Table 1 shows some articles about the role of well-known mushrooms in the degradation of pollutants as plastics, polyaromatic hydrocarbons, dichlorophenol, radioactive material, oil and heavy metals.
|Pleurotus ostreatus||Oxo biodegradable plastics||Mushroom degraded plastic and grew on it||(da Luz et al 2013)|
|Lentinula edodes||2,4 dichlorophenol||Mushroom degraded 2,4 dichlorophenol, by using vanillin as activator||(Tsujiyama et al 2013)|
|Pleurotus pulmonarius||Radioactive cellulosic base waste||Waste containing mushroom mycelia was solidified with Portland cement and used as first barrier against the release of radiocontaminants||(Eskander et al 2012)|
|Jelly sp. Schizophyllum commune, Polyporus sp.||Malachite green||99.7% Jelly sp. 97,5% Schizophyllum commune, 68,5% Polyporus sp of original dye was degraded within ten days||(Rajput et al 2011)|
|Pleurotus pulmonarius||Crude oil||Crude oil was degraded||(Olusola et al 2010)|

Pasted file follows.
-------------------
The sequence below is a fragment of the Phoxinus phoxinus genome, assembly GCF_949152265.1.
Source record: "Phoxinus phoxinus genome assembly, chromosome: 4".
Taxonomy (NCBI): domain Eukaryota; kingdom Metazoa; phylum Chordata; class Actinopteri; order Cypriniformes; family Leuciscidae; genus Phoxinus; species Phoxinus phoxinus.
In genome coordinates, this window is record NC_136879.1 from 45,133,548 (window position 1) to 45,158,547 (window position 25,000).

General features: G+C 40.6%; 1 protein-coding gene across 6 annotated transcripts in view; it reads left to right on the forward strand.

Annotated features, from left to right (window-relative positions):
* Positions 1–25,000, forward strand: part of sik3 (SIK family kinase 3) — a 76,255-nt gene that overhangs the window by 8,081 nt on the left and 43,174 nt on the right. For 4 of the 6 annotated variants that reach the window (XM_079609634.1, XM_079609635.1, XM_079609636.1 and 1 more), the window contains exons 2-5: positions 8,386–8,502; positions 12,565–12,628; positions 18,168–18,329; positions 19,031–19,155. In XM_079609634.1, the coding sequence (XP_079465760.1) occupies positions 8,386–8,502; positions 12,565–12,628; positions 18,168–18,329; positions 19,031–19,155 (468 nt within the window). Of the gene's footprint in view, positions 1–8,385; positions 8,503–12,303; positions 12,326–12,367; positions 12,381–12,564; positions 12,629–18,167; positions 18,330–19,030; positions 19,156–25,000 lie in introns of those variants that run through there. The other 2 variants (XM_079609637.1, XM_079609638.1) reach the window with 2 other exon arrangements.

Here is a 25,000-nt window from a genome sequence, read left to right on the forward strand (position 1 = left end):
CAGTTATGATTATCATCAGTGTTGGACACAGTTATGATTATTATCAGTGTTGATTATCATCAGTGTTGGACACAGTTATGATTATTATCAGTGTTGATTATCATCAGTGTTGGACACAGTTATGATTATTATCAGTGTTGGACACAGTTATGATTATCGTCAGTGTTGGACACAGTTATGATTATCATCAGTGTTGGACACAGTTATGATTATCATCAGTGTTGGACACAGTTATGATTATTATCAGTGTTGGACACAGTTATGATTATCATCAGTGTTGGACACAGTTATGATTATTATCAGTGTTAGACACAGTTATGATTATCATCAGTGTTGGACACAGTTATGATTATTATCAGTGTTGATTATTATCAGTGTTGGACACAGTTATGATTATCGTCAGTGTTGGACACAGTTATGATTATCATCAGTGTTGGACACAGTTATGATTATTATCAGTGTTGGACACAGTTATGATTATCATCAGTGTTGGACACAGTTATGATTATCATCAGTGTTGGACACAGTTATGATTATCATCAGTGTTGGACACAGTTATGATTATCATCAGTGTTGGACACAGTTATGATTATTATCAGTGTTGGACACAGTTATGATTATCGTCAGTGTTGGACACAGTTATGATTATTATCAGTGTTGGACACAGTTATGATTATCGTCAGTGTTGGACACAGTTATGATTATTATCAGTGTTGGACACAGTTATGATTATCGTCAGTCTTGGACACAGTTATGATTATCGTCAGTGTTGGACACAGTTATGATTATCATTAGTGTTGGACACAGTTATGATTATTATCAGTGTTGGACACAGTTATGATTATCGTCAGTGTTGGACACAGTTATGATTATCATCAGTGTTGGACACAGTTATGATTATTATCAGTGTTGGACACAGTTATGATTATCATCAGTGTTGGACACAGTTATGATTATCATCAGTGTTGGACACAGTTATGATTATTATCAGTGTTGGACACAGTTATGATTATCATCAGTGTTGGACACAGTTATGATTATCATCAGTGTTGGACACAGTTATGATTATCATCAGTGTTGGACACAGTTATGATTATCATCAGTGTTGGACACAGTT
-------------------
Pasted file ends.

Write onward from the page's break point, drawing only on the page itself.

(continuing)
|Melanized fungi||Heavy metals
|Adsorbers of heavy metals and radionuclide contaminants from industrial effluents||(Dadachova et al 2007)|
|Pleurotus platypus, Agaricus bisporus, Calocybe indica||Copper, Zinc, Iron, Cadminum, Lead, Nickle||Mushrooms are efficient biosorbent for the removal of some ions from water solution||(Lamrood et al 2013)|
The amount of waste generated by human activity, toxic and non-toxic, is overwhelming and continuously growing, making its management very difficult and creating high demand for new technologies coming from different knowledge areas. In addition to the waste generated as byproducts of industrial processes, accidental spills are common events. In the particular case of toxic materials spills (hydrocarbons, oils, pesticides, heavy metals, radiation, etc.) are a difficult and expensive threat to clean up.